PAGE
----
Jannings was not very happy in America because he missed the stage work. But he became friends with Greta Garbo among others, and he acquired a big fortune of which he hid more than 200.000 dollars in cash in his pillow. This is why he was one of the few stars who was not affected by the stock market crash. Jannings won an Oscar in 1929 as the first actor for his performance in the two movies The Way of All Flesh and The Last Command. But with the change from the silent movie to the sound film the public taste changed rapidly and Jannings’ rather exalted way of acting was soon regarded as outdated. Moreover, his Hollywood career came to an end with his thick German accent that was difficult to understand. Therefore he and his wife returned to Germany in the middle of the year 1929.
The Blue Angel
Immediately afterwards he had his sound film debut under the direction of Josef von Sternberg in Der blaue Engel (The Blue Angel) together with Marlene Dietrich. The renewed cooperation of the two quarrelsome men was due to the common friendship of actor and director with Vollmoeller who was the leader of the script team. Jannings was again to be seen as a suffering man who in the end perishes because of his own greed. But the star of the movie was Marlene Dietrich who had already shot a number of movies but never had such a demanding role. Jannings also shot the English version of the movie. In the following year he shot the movie Liebling der Götter (Favorite of the Gods, 1930) at Renate Müller’s side.
After 1933 Jannings took part beside some other movies also in the Nazi propaganda movie Ohm Krüger; beside the leading role he also had the artistic direction, which was not few critics resented him. His films from this time did not show the level of his earlier works, especially his performance in Der zerbrochene Krug (The Broken Jug, 1937) seemed more like a filmed stage performance and left a static impression on the viewer. Jannings could not complete his last film Wo ist Herr Belling? (Where is Mr Belling?, 1945) in 1945, because the Allies immediately imposed a lifelong ban on the actor after the end of World War II. His proximity to the National Socialist rulers served as a reason.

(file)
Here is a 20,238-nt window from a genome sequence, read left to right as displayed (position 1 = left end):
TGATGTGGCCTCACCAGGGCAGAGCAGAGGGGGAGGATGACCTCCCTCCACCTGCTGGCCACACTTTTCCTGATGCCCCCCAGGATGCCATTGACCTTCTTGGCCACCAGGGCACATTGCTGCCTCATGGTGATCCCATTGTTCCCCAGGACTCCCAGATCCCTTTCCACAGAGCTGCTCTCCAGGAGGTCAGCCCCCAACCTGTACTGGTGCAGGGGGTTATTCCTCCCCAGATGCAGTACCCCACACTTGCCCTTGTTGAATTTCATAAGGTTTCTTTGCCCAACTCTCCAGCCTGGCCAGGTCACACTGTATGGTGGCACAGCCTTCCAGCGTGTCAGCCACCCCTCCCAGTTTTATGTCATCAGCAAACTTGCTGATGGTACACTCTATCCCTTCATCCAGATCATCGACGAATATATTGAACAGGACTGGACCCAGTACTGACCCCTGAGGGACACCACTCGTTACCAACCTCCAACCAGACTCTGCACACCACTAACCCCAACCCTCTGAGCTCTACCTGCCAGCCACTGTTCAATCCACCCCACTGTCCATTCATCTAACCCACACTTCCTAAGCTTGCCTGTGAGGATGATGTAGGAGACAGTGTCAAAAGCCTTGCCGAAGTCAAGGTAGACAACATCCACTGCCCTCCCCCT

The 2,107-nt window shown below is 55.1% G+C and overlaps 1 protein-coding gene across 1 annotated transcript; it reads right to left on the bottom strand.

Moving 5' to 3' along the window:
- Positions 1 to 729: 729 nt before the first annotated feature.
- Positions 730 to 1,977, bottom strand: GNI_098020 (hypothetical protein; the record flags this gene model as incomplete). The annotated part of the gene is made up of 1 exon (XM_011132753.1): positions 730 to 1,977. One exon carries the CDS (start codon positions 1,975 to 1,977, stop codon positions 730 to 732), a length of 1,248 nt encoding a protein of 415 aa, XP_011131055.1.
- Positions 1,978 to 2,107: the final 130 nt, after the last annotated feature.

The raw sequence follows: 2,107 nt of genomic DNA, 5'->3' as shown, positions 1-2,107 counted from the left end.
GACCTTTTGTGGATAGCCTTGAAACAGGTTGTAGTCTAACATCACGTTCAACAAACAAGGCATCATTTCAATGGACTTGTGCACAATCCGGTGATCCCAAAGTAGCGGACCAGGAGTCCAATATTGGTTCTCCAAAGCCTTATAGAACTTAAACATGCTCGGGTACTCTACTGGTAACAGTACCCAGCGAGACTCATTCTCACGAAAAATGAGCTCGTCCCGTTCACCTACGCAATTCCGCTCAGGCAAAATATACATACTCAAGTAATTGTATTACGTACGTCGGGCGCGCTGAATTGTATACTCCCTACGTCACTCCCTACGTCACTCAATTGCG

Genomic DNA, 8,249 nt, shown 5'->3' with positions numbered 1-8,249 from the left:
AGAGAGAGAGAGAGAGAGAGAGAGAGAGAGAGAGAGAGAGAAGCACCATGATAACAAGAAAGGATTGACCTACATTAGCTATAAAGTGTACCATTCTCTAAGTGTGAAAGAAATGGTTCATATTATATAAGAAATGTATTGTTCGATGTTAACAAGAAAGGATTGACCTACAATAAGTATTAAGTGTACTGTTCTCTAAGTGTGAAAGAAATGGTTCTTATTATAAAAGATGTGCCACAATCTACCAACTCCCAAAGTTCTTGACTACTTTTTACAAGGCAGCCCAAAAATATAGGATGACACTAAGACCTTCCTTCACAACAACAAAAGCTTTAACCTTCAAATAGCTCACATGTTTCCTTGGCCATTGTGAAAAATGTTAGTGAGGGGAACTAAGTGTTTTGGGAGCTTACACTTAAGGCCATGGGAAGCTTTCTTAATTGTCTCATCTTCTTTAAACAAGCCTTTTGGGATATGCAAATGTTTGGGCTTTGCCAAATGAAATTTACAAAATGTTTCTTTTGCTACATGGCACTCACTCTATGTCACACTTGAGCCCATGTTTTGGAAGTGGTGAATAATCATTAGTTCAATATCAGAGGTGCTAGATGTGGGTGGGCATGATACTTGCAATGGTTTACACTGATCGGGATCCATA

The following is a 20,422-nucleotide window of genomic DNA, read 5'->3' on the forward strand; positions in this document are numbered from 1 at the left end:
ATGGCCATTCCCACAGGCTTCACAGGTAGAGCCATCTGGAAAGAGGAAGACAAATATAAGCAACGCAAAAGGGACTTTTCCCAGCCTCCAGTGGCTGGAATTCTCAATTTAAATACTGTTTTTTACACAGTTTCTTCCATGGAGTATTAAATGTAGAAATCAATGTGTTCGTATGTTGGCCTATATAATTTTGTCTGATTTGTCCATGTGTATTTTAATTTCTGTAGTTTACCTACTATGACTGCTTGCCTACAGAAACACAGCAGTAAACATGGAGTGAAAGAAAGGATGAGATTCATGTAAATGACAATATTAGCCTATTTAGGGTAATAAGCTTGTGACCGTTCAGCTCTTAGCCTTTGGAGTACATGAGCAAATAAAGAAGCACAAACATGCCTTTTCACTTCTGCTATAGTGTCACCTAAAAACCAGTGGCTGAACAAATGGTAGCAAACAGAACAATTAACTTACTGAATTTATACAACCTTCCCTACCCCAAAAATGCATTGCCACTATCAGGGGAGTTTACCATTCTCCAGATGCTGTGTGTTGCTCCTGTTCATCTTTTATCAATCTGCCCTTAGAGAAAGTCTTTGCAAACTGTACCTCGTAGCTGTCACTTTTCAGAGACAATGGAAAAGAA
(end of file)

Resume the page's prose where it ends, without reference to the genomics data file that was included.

Emil Jannings died of liver cancer in 1950 in his house in Sankt Wolfgang in the Salzkammergut, Austria, at age 65.
David Thorburn, 6. German Film, Murnau, 
References and Further Reading:
-  Max Reinhardt – From Bourgeois Theatre to Metropolitan Culture, SciHi Blog
-  Friedrich Wilhelm Murnau and the Expressionism in German Cinema, SciHi Blog
-  Ernst Lubitsch and the ‘Lubitsch Touch’, SciHi Blog
-  Emil Jannings at Internet Movie Database
-  Chroniknet.de, Obituary for Emil Jannings (2 January 1950)
-  Newspaper clippings about Emil Jannings in the 20th Century Press Archives of the ZBW
-  Fleming, Mike Jr. (3 January 2012). “Susan Orlean: Throw Rin Tin Tin A Bone & Give Back The Pooch’s Best Actor Oscar”. Deadline Hollywood.
-  “The 1st Academy Awards (1929) Nominees and Winners”. Academy of Motion Pictures Arts and Sciences. Retrieved May 19, 2019.
-  The Blue Angel (English version) is available for free download at the Internet Archive
-  Complete film of Faust at archive.org
-  Emil Jannings at Wikidata
-  David Thorburn, 6. German Film, Murnau, MIT 21L.011 The Film Experience, Fall 2013, MIT OpenCourseWare @ youtube
-  Timeline of Emil Jannings, via Wikidata